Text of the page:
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Ambitions hinted at for term-limited LA legislators

To their brethren in office, term-limited politicians are like veterans of wars prosecuted by undemocratic states in order to distract people from their lack of freedom: no longer combatants but trained for action, their persons forever altered by the experience to accept combat as normal, they seek ways to use their acquired skills, even against their comrades in power. Just so Louisiana now faces this situation in this election year.

While some members of the Legislature understand how extended service could cause deterioration of their accountability and impoverish truly representative government, which leads to their retirement, others do not and, like mercenaries, scour the landscape for another battle to fight. This cycle, seven senators and 11 representatives find themselves in this situation.

Their annual reports, required of anybody with a non-zero balance in an active campaign finance account, can give some hint as to future intentions. Of the 18 term-limited legislators, several give clues as to what they want to do next through these forms (note that the outcome of reapportionment might change some presumed thinking here):
  •  Democrat State Rep. Damon Baldone indicates he wants a rematch for Senate District 20 with Sen. Norby Chabert who defeated him in a special election last year – fueling speculation Chabert might flip to the GOP by qualifying time
  • State Rep. Kay Katz left her intended office blank, raised about $25,000 last year and spent around 60 percent of it, and has nearly $50,000 in the bank, but she would be an ill-suited candidate given the demographics to challenge for Senate District 34 holder Francis Thompson – although those district lines are subject to change …
  • State Rep. Jane Smith already has announced she will vie for the open Senate District 37 seat of retiring Buddy Shaw, but has less than $15,000 bankrolled for that – even though she does not indicate that office on her form
  • Also blank is Republican House Speaker Jim Tucker’s office sought, and with nearly $200,000 socked away, surely he does have some progressive ambition here – perhaps putting Democrat state Sen. David Heitmeier on notice in whose district Tucker currently lives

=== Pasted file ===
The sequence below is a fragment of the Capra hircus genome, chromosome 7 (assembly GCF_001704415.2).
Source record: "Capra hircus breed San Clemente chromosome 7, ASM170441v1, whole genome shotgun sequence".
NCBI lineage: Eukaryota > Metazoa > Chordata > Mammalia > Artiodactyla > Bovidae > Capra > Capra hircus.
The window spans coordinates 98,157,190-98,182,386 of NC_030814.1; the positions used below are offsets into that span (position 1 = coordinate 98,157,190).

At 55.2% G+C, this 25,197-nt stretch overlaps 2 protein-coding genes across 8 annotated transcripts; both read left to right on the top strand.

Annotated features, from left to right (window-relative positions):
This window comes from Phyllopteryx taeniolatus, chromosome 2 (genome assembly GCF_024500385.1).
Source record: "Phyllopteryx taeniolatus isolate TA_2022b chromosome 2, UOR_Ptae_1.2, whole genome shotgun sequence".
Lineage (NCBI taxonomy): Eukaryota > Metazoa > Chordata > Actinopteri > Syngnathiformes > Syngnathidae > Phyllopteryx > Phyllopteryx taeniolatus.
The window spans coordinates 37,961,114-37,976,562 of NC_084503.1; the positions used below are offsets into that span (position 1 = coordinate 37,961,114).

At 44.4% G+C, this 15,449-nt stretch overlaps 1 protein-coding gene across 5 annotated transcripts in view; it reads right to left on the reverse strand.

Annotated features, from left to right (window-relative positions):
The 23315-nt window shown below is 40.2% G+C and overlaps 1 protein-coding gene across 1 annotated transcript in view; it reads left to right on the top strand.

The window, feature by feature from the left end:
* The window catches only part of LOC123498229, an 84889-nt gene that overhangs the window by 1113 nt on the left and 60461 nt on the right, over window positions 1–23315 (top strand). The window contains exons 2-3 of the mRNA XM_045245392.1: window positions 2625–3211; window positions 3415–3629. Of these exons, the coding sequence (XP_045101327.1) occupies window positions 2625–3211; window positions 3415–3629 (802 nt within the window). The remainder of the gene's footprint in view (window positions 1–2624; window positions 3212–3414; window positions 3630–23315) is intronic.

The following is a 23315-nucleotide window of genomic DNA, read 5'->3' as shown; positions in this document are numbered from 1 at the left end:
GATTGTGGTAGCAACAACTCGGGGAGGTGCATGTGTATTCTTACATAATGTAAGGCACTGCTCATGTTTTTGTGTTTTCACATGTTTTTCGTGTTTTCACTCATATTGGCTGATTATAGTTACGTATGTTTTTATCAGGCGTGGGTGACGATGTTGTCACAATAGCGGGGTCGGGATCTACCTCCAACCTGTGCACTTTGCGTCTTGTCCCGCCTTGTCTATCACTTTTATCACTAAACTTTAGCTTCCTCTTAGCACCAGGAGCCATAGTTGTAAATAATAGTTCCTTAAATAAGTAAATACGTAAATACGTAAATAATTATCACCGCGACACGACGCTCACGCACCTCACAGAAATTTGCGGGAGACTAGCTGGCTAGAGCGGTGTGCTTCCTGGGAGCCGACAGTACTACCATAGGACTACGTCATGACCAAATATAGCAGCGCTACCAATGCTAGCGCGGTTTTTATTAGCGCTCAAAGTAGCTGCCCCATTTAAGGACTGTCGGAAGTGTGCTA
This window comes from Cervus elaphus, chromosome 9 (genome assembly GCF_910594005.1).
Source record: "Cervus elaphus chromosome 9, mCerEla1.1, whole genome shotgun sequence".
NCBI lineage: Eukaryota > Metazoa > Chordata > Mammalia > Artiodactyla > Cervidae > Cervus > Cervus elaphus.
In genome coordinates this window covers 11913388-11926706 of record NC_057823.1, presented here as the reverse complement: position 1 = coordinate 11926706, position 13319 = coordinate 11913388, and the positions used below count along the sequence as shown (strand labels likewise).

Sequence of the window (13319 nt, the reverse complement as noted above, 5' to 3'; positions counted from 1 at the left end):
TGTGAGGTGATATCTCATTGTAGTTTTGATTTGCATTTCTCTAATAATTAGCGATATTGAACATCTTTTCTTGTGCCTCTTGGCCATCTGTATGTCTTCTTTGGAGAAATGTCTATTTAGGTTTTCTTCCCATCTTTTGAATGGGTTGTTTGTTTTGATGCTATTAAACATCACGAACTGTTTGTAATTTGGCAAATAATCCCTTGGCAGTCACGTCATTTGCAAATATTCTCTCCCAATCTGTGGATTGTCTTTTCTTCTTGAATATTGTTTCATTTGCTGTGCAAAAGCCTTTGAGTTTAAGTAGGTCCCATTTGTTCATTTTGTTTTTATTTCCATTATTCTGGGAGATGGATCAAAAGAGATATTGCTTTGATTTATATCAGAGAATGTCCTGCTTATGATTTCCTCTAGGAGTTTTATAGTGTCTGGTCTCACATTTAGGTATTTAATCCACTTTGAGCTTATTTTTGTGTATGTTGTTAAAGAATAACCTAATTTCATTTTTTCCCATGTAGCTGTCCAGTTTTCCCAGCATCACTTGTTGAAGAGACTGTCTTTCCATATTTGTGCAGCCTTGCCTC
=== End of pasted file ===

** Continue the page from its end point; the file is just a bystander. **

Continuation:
• State Sen. Butch Gautreaux may show Lt. Gov. Jay Dardenne may have drawn a candidate already, apparently trying for that office again after his defeat by Dardenne in the special election last fall – but his less than $1,000 in the bank would indicate this may just be winding down from that attempt rather than a rerun
  • As mentioned in a previous post, Democrat Sen. Pres. Joel Chaisson has an interest in an unspecified statewide office, likely against the most vulnerable of those officeholders unelected Republican Sec. of State Tom Schedler who has raised no money and already has drawn a challenger or Republican Atty. Gen. Buddy Caldwell
  •  State Sen. Willie Mount does not mention anything but her present office, but, like Smith, she has announced for another, the recently-vacated office of Calcasieu Parish Assessor – and is off to a great start with $466,000 or so in the bank for that
But, as Smith’s and Mount’s examples above show and like mutual fund prospectuses read, concerning these forms prior behavior is no guarantee of future performance. For example, even though state Rep. Gary Smith lists no office but his current one, he sat on over $160,000 at the end of 2010 – right about the same amount state Sen. Mike Michot reported without listing any office other than his current post (although he admits his mind wanders to secretary of state). And state Sen. Rob Marionneaux has over $200,000 in his campaign kitty without mentioning anything beyond his present post (although he may wish to lay low due to recent allegations). No doubt some ambiguity was prompted in these forms by the uncertainties of redistricting, where these individuals might not know what they can try for; by way of example, Gary Smith lives in Chaisson’s district, but that may not exist after the end of this year.

So the wanderings of these veterans of the political wars ought to interest political observers, but only after redistricting has been completed, probably by the end of April, will we see where the carousel stops and they proceed to exit, pirouette, and then get on again in the places they seek to extend their political careers.


1 comment: said...

There are six term-limited state senators: Marrionneaux; Chaisson; Gautreaux; Michot; Mount; McPherson.